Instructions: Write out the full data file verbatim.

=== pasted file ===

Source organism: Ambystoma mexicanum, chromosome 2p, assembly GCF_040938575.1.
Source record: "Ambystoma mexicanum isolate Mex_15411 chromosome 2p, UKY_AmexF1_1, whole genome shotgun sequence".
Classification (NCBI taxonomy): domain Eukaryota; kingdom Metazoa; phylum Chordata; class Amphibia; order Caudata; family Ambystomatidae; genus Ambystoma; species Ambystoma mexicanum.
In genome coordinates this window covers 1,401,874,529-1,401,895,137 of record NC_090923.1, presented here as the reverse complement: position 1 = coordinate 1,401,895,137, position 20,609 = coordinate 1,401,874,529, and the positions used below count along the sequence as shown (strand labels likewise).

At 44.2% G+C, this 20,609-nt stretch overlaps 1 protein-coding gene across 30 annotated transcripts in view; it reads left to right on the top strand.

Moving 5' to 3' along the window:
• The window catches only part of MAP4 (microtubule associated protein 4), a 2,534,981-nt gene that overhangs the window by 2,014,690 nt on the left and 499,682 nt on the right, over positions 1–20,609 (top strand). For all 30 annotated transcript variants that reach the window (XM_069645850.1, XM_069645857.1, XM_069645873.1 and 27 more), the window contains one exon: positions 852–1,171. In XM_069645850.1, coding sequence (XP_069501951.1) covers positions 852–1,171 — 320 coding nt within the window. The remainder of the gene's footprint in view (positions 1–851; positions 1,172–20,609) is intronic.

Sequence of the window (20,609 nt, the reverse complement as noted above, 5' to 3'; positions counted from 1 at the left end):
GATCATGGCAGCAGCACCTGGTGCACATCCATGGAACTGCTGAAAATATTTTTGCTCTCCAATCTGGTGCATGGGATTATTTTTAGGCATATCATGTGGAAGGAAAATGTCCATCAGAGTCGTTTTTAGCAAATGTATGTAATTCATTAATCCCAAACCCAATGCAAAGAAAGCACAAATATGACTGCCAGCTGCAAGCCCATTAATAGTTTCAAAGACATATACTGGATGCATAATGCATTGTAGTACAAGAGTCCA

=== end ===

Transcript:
Source organism: Ambystoma mexicanum, chromosome 2p, assembly GCF_040938575.1.
Source record: "Ambystoma mexicanum isolate Mex_15411 chromosome 2p, UKY_AmexF1_1, whole genome shotgun sequence".
Classification (NCBI taxonomy): domain Eukaryota; kingdom Metazoa; phylum Chordata; class Amphibia; order Caudata; family Ambystomatidae; genus Ambystoma; species Ambystoma mexicanum.
In genome coordinates this window covers 1,401,874,529-1,401,895,137 of record NC_090923.1, presented here as the reverse complement: position 1 = coordinate 1,401,895,137, position 20,609 = coordinate 1,401,874,529, and the positions used below count along the sequence as shown (strand labels likewise).

At 44.2% G+C, this 20,609-nt stretch overlaps 1 protein-coding gene across 30 annotated transcripts in view; it reads left to right on the top strand.

Moving 5' to 3' along the window:
• The window catches only part of MAP4 (microtubule associated protein 4), a 2,534,981-nt gene that overhangs the window by 2,014,690 nt on the left and 499,682 nt on the right, over positions 1–20,609 (top strand). For all 30 annotated transcript variants that reach the window (XM_069645850.1, XM_069645857.1, XM_069645873.1 and 27 more), the window contains one exon: positions 852–1,171. In XM_069645850.1, coding sequence (XP_069501951.1) covers positions 852–1,171 — 320 coding nt within the window. The remainder of the gene's footprint in view (positions 1–851; positions 1,172–20,609) is intronic.

Sequence of the window (20,609 nt, the reverse complement as noted above, 5' to 3'; positions counted from 1 at the left end):
GATCATGGCAGCAGCACCTGGTGCACATCCATGGAACTGCTGAAAATATTTTTGCTCTCCAATCTGGTGCATGGGATTATTTTTAGGCATATCATGTGGAAGGAAAATGTCCATCAGAGTCGTTTTTAGCAAATGTATGTAATTCATTAATCCCAAACCCAATGCAAAGAAAGCACAAATATGACTGCCAGCTGCAAGCCCATTAATAGTTTCAAAGACATATACTGGATGCATAATGCATTGTAGTACAAGAGTCCA